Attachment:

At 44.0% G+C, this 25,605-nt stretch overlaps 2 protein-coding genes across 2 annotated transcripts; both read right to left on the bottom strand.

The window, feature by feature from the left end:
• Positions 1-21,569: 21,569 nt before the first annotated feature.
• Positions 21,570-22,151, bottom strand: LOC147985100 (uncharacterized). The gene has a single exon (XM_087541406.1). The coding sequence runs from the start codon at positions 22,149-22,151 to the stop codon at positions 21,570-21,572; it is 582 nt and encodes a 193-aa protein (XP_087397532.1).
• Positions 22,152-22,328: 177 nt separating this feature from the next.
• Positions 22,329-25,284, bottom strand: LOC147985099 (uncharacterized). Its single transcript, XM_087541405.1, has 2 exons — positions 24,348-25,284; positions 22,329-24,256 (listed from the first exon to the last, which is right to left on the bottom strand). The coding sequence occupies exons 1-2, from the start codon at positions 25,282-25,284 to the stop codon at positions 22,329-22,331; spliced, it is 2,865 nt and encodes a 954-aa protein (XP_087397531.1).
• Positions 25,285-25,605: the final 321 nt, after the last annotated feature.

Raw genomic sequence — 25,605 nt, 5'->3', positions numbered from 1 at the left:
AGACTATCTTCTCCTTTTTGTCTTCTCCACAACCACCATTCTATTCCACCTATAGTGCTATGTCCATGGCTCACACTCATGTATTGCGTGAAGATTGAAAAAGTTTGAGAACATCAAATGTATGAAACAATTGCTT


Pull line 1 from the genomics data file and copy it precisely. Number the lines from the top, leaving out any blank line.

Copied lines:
At 44.0% G+C, this 25,605-nt stretch overlaps 2 protein-coding genes across 2 annotated transcripts; both read right to left on the bottom strand.